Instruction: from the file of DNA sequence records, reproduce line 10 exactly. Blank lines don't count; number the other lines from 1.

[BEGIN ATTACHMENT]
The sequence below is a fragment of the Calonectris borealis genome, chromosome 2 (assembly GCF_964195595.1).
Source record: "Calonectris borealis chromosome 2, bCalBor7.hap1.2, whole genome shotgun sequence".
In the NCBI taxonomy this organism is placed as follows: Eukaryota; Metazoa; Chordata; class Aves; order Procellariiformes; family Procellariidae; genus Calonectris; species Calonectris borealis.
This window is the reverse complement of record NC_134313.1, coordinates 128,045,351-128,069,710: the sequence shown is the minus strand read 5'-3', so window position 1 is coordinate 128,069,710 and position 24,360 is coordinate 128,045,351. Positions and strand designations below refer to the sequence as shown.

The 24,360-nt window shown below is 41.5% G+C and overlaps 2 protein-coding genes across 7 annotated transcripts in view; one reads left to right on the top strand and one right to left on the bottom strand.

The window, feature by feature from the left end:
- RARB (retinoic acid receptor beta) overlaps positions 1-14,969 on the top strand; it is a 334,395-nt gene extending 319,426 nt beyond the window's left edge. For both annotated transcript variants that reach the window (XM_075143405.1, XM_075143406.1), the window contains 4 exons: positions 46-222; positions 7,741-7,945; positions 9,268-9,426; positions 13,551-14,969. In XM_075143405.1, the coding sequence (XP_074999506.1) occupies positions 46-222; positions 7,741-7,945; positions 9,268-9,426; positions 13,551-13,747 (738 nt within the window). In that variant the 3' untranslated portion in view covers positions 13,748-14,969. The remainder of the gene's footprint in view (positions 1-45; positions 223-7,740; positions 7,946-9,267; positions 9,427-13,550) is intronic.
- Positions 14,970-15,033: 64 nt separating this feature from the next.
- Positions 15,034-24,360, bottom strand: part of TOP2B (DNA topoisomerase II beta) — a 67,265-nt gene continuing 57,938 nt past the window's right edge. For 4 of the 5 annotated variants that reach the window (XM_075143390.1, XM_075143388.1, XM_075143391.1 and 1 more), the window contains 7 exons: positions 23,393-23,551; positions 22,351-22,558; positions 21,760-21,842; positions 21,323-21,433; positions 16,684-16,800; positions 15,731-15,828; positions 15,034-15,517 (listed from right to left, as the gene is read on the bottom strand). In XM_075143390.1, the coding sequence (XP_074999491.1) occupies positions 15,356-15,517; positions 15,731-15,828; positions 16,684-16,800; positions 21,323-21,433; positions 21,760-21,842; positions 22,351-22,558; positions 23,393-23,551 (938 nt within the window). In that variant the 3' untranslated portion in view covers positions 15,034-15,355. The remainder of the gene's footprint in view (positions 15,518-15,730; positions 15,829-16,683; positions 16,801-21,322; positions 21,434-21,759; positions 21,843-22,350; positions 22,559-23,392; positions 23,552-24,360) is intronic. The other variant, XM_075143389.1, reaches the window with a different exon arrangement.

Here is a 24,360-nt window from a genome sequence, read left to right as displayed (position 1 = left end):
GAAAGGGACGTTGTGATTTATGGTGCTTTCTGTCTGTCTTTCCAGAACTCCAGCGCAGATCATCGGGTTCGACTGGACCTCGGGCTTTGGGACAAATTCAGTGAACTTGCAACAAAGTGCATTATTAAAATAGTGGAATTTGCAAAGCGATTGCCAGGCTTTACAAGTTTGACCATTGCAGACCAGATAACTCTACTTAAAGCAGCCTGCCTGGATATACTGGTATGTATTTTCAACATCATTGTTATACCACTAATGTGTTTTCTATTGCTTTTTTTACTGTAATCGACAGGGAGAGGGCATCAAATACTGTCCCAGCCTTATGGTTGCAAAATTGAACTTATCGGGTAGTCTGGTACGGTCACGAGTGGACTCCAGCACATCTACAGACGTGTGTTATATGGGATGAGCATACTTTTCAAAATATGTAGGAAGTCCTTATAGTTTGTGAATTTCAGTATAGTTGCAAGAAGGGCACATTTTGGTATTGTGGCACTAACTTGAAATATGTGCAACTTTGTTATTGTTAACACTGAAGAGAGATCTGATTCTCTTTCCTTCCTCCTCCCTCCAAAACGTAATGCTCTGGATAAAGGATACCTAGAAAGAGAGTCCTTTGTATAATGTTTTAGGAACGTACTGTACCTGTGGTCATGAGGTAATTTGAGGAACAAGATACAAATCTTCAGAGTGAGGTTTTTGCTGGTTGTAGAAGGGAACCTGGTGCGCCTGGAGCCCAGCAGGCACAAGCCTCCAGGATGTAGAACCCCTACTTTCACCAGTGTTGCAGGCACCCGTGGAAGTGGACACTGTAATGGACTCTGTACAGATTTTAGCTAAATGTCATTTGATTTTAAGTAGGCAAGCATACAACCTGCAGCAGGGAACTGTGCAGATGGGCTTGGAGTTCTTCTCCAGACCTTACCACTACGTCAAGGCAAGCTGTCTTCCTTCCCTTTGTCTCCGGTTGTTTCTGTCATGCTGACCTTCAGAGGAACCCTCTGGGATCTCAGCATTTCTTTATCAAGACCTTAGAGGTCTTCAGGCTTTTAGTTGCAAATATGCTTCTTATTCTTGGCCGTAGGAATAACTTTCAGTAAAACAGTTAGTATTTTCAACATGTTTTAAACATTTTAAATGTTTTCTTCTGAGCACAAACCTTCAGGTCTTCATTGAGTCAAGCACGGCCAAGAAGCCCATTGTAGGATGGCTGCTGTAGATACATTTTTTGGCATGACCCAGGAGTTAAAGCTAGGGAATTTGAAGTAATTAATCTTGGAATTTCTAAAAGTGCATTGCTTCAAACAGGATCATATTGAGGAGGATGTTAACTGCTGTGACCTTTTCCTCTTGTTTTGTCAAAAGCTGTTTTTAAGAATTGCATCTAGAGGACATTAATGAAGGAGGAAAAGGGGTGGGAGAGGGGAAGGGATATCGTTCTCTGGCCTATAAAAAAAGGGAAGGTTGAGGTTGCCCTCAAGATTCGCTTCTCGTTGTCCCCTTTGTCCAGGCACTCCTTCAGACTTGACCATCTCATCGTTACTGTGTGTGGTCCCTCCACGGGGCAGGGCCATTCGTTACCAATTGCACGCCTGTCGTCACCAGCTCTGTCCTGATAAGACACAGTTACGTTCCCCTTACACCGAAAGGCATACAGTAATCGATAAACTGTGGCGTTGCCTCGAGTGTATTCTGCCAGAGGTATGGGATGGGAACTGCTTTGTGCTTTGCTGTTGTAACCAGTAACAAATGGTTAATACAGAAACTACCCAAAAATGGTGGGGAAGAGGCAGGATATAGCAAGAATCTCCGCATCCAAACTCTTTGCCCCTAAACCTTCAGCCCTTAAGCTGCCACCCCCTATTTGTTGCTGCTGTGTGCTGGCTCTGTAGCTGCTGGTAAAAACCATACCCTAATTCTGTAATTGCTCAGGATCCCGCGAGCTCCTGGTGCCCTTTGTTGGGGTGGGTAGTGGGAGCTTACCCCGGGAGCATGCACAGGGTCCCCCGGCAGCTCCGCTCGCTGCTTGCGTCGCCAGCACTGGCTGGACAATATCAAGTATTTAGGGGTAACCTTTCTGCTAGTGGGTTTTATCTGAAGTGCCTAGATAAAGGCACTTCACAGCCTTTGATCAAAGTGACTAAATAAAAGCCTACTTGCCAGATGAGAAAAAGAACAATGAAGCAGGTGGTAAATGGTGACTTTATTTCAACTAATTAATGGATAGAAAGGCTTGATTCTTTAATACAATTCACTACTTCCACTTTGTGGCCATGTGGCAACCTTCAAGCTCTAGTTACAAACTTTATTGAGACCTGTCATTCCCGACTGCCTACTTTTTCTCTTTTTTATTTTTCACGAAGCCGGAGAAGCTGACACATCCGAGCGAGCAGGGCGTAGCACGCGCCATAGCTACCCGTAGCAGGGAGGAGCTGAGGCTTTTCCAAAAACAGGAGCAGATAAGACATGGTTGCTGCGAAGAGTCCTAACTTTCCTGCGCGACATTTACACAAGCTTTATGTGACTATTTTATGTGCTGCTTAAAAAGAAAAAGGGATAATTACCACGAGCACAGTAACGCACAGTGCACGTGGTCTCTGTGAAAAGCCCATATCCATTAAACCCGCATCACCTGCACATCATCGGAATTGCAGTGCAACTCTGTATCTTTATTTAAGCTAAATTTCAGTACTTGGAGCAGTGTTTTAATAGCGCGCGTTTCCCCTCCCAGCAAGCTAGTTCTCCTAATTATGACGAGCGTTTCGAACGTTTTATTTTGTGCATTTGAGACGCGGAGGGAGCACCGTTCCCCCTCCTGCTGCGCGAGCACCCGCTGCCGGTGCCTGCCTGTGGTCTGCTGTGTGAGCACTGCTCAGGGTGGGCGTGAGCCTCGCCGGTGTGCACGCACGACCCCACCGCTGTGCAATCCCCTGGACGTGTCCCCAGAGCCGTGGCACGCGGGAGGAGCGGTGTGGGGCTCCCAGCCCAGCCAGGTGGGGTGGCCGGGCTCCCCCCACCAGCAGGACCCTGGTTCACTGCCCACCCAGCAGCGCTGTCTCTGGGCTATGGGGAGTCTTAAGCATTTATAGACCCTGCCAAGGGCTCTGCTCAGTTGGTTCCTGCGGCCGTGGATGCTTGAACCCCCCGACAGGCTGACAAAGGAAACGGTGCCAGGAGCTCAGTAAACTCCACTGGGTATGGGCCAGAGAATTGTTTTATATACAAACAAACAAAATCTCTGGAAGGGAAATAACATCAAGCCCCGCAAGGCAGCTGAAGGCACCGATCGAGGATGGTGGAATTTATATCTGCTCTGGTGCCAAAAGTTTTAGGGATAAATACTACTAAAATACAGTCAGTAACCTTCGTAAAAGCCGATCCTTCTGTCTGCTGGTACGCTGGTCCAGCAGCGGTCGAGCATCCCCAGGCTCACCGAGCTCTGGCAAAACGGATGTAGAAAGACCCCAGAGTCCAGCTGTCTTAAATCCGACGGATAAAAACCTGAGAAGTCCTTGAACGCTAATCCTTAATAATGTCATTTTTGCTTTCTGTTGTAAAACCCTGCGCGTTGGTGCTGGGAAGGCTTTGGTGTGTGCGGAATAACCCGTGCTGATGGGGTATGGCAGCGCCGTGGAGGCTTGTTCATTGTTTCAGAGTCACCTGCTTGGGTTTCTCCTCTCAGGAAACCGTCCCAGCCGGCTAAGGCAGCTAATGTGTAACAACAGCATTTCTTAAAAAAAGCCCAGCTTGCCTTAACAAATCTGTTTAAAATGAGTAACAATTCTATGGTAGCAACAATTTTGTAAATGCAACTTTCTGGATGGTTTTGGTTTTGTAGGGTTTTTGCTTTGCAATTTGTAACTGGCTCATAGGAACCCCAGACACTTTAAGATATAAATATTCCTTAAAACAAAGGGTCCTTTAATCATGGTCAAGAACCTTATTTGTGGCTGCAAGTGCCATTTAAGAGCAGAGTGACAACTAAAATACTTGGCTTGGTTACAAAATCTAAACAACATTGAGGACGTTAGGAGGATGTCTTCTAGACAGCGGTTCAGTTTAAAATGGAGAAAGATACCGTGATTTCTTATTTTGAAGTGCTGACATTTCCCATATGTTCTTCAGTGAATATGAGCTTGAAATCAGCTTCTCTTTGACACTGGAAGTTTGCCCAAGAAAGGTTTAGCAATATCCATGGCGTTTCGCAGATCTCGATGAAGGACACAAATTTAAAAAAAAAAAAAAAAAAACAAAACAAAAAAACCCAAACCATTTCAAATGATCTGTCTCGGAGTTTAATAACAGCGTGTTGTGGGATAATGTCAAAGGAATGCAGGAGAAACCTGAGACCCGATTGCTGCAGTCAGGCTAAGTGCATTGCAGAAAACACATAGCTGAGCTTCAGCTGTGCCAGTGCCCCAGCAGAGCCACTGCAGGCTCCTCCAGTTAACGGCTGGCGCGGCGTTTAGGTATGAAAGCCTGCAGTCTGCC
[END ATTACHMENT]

Here is a 24,360-nt window from a genome sequence, read left to right as displayed (position 1 = left end):